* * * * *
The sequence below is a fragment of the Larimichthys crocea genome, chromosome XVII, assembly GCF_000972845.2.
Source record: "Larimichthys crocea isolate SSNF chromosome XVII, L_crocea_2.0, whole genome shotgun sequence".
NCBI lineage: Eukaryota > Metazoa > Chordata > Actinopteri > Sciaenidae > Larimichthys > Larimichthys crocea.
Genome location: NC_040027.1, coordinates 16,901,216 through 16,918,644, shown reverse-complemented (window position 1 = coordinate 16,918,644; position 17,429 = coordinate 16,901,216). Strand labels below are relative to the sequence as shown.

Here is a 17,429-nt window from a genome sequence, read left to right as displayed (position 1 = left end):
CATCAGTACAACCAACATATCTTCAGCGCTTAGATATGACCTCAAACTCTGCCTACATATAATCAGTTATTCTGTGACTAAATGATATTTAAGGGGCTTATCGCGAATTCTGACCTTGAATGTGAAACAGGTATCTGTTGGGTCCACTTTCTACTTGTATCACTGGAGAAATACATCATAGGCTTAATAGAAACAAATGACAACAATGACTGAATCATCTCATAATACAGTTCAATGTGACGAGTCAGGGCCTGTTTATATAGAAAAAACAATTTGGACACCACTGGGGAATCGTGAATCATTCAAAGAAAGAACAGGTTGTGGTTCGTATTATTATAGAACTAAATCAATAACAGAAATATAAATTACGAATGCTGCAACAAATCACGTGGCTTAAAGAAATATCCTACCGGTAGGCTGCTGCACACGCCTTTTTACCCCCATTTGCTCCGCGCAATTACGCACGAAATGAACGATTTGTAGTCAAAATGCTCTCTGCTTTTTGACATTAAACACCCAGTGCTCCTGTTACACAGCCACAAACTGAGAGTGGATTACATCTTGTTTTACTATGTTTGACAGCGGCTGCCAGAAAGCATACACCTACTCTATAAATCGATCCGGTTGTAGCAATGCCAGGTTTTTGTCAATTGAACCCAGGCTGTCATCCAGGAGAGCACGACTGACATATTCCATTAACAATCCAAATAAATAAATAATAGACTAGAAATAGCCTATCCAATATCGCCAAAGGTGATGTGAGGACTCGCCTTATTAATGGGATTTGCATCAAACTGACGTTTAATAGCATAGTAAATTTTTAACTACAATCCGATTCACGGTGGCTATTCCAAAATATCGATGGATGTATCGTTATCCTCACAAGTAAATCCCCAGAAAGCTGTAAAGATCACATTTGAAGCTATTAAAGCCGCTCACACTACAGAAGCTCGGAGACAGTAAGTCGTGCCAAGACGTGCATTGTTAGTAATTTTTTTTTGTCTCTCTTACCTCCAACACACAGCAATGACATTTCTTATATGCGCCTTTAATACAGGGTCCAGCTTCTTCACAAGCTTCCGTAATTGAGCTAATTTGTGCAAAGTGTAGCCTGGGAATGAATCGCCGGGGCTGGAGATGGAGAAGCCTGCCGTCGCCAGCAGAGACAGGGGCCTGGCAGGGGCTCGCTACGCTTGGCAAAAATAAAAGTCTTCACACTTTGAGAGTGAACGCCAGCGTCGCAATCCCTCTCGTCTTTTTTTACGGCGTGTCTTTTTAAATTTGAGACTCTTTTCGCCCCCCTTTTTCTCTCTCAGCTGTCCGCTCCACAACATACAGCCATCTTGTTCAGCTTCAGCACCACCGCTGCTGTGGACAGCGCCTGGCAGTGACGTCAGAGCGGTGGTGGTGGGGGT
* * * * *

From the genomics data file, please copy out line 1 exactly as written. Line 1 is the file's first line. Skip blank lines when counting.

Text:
The sequence below is a fragment of the Larimichthys crocea genome, chromosome XVII, assembly GCF_000972845.2.